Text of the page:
I'm currently discovering the PlayDate, its capabilities, its SDK and a long lost love for 1-bit B&W graphics that have been there since I started programming on certain handheld monochrome devices. It sure is interesting to get a higher density and resolution screen this time.
Among the small projects that I keep around to give a test on a platform and/or to see how it'd look on it, there is a small "sketch" I did years ago in Pico-8: Sphere.
That's basically not much more than an animation playing in realtime, but it was a fun experiment in going back to C and squeeze the most out of the small little device and its tiny CPU. Under the engine, it's containing a good chunk of a viable 3D renderer written from scratch for absolutely no reason other than wanting to reinvent to wheel.
I think the hardest part was getting the projection matrix correct and remembering that an OpenGL-ish rendering system expects the Z coordinate (the one facing the camera) to be negative for a vertex to fall into the frustum. A mistake I also did in the original sketch!
If you're interested, the sketch is open source, so you can pry it up, tweak it and run your own version of it. I left some comments to give insights on the code and how it could be improved. For reference, I built it against the SDK v1.9.1.
I don't know if I'll continue working on this small project, it was mostly a warm up, I'll see in the near future if I can port or redo some older projects. I'm sorry, it's not really a game or anything interactive, I didn't find a more suitable forum category, there won't be many projects like those, or at least I'll gather them to avoid polluting the forum.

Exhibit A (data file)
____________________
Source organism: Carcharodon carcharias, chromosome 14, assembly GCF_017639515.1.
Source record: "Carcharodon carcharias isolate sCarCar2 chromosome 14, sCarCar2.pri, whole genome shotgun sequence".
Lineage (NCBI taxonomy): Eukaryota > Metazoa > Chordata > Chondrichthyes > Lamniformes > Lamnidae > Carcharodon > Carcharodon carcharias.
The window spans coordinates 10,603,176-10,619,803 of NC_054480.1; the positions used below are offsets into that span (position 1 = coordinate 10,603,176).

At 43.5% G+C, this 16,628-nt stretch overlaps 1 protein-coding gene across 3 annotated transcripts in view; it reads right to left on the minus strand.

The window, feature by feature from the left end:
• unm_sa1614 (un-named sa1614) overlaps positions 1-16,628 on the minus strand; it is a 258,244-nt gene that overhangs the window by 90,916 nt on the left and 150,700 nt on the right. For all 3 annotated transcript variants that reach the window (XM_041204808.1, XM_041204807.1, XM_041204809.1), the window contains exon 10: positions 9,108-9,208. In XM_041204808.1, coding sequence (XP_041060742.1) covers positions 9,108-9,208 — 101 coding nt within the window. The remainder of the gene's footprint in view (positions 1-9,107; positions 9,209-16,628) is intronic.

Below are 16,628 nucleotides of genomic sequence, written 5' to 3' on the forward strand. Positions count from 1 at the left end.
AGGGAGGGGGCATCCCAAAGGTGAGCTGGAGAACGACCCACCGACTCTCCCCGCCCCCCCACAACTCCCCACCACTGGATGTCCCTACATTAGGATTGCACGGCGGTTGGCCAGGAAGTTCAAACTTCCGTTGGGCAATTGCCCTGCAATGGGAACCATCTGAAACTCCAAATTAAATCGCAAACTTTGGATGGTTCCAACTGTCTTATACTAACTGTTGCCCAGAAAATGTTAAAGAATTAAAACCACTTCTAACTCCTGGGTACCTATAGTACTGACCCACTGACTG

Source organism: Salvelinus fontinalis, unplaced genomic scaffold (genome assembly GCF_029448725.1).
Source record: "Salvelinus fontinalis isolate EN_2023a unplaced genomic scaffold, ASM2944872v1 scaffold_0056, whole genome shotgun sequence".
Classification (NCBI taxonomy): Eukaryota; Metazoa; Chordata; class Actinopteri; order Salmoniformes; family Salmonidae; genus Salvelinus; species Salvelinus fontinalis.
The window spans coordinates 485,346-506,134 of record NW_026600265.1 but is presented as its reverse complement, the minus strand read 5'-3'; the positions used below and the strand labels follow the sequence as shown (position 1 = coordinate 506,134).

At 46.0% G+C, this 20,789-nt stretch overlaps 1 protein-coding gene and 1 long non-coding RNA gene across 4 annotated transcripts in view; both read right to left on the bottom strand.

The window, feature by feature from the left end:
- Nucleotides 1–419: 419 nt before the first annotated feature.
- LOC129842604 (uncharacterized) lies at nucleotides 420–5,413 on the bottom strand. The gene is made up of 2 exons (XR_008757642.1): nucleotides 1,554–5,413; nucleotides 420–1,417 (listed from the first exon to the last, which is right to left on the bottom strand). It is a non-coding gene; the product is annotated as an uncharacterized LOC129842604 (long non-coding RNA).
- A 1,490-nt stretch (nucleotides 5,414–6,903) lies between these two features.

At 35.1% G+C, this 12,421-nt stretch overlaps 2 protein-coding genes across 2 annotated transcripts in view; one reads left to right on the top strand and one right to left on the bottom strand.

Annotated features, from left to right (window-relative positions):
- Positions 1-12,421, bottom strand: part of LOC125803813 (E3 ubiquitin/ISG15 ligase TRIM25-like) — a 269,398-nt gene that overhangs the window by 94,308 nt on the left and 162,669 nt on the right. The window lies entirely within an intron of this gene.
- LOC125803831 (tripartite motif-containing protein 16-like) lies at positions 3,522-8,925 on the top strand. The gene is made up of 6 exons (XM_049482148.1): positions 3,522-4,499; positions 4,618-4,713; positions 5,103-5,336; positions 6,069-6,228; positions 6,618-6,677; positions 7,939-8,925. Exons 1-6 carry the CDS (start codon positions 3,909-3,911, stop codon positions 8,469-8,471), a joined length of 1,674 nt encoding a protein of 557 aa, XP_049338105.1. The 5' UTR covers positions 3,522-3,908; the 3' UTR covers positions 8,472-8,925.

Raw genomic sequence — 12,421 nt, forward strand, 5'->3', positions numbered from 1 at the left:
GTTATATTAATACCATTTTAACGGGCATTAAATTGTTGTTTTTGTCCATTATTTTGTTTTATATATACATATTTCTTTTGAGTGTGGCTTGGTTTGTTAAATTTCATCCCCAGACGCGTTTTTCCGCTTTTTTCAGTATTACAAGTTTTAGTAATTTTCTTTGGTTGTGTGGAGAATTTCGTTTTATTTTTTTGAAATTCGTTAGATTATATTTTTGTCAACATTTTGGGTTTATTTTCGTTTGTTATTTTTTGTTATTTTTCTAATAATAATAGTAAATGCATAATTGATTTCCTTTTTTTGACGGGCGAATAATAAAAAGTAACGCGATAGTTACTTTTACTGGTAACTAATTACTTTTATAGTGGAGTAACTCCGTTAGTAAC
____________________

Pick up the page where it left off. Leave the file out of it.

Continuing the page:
I'm attaching two zip files, one containing the binary/folder to run on the physical device, one for the simulator. Have a nice day!
NOTE: this sketch contains quite a lot of moiré artifacts, so the GIF itself is under a spoiler tag.
Inspired by one visual effect coming from Super Castlevania IV, I wanted to see if I could reproduce a similar effect on the PlayDate and keep it running smootly.
Looks like it works! By using a few tricks here and there, I could progressively optimize it under the frame time.
The principle of the effect is simple : imagine scaling a single bitmap horizontally line-per-line, following a sine curve with the apex at the center of the screen. Applied on a regular gris, it would look like this
The rest of the trick was to read a source bitmap, extract the proper bits and blit them to the frame buffer while keeping it fast enough. To optimize the process, instead of keeping floating points all the way down, I resorted to a subset of fixed-point operations so I could squeeze even more cycles out of the machine by avoiding expensive trips between FP and integer registers. Some of the operations like
fmod are relatively heavy, hence me using
truncf often because it maps directly to a CPU instruction, hehe.
As with the previous sketch, the project is open source and you're free to look around and
get inspired steal bits out of it! I'll link here to two pdx files, one for the simulator and one for the device. It should run smoothly enough (but I'm not sure about the last-moment tweaks I did, oopsie)
barrel_DEVICE.pdx.zip (12.4 KB)
barrel_SIMULATOR.pdx.zip (12.8 KB)